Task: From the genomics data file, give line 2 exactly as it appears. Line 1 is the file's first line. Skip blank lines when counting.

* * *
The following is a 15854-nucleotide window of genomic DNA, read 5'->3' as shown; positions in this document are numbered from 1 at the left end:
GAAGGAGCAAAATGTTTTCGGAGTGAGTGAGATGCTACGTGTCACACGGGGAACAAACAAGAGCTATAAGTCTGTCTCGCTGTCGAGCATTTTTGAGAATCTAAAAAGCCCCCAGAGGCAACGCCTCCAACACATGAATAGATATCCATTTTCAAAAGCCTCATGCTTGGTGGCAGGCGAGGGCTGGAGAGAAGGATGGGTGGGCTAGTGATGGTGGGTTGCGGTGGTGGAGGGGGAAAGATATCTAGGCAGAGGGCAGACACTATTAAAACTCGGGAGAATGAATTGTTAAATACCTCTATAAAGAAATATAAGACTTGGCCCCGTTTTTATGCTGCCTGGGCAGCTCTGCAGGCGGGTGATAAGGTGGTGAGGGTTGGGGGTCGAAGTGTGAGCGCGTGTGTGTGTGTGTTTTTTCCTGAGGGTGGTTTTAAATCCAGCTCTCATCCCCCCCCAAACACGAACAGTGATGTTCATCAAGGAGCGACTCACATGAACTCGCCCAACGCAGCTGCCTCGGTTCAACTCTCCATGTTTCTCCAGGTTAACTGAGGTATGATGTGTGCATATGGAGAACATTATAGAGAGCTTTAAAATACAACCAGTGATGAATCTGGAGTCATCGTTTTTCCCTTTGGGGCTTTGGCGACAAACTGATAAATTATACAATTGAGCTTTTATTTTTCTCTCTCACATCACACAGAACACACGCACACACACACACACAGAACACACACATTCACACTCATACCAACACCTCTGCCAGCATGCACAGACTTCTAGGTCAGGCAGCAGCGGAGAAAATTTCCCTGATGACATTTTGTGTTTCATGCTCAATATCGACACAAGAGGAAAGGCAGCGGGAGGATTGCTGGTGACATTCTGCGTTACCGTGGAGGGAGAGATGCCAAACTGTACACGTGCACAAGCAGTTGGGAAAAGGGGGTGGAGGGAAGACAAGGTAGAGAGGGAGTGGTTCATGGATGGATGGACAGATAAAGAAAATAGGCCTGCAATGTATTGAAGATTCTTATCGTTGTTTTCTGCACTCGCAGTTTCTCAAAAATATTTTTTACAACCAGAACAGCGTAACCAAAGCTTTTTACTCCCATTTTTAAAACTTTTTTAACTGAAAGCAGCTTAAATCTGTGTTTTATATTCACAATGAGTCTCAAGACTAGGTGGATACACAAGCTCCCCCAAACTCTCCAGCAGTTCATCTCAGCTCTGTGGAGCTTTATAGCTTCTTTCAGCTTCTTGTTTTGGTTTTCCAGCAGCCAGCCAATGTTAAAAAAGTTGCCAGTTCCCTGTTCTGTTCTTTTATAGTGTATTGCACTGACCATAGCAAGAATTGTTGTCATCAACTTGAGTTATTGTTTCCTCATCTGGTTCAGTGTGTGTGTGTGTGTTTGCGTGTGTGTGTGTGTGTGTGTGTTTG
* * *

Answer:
GAAGGAGCAAAATGTTTTCGGAGTGAGTGAGATGCTACGTGTCACACGGGGAACAAACAAGAGCTATAAGTCTGTCTCGCTGTCGAGCATTTTTGAGAATCTAAAAAGCCCCCAGAGGCAACGCCTCCAACACATGAATAGATATCCATTTTCAAAAGCCTCATGCTTGGTGGCAGGCGAGGGCTGGAGAGAAGGATGGGTGGGCTAGTGATGGTGGGTTGCGGTGGTGGAGGGGGAAAGATATCTAGGCAGAGGGCAGACACTATTAAAACTCGGGAGAATGAATTGTTAAATACCTCTATAAAGAAATATAAGACTTGGCCCCGTTTTTATGCTGCCTGGGCAGCTCTGCAGGCGGGTGATAAGGTGGTGAGGGTTGGGGGTCGAAGTGTGAGCGCGTGTGTGTGTGTGTTTTTTCCTGAGGGTGGTTTTAAATCCAGCTCTCATCCCCCCCCAAACACGAACAGTGATGTTCATCAAGGAGCGACTCACATGAACTCGCCCAACGCAGCTGCCTCGGTTCAACTCTCCATGTTTCTCCAGGTTAACTGAGGTATGATGTGTGCATATGGAGAACATTATAGAGAGCTTTAAAATACAACCAGTGATGAATCTGGAGTCATCGTTTTTCCCTTTGGGGCTTTGGCGACAAACTGATAAATTATACAATTGAGCTTTTATTTTTCTCTCTCACATCACACAGAACACACGCACACACACACACACAGAACACACACATTCACACTCATACCAACACCTCTGCCAGCATGCACAGACTTCTAGGTCAGGCAGCAGCGGAGAAAATTTCCCTGATGACATTTTGTGTTTCATGCTCAATATCGACACAAGAGGAAAGGCAGCGGGAGGATTGCTGGTGACATTCTGCGTTACCGTGGAGGGAGAGATGCCAAACTGTACACGTGCACAAGCAGTTGGGAAAAGGGGGTGGAGGGAAGACAAGGTAGAGAGGGAGTGGTTCATGGATGGATGGACAGATAAAGAAAATAGGCCTGCAATGTATTGAAGATTCTTATCGTTGTTTTCTGCACTCGCAGTTTCTCAAAAATATTTTTTACAACCAGAACAGCGTAACCAAAGCTTTTTACTCCCATTTTTAAAACTTTTTTAACTGAAAGCAGCTTAAATCTGTGTTTTATATTCACAATGAGTCTCAAGACTAGGTGGATACACAAGCTCCCCCAAACTCTCCAGCAGTTCATCTCAGCTCTGTGGAGCTTTATAGCTTCTTTCAGCTTCTTGTTTTGGTTTTCCAGCAGCCAGCCAATGTTAAAAAAGTTGCCAGTTCCCTGTTCTGTTCTTTTATAGTGTATTGCACTGACCATAGCAAGAATTGTTGTCATCAACTTGAGTTATTGTTTCCTCATCTGGTTCAGTGTGTGTGTGTGTGTTTGCGTGTGTGTGTGTGTGTGTGTGTTTG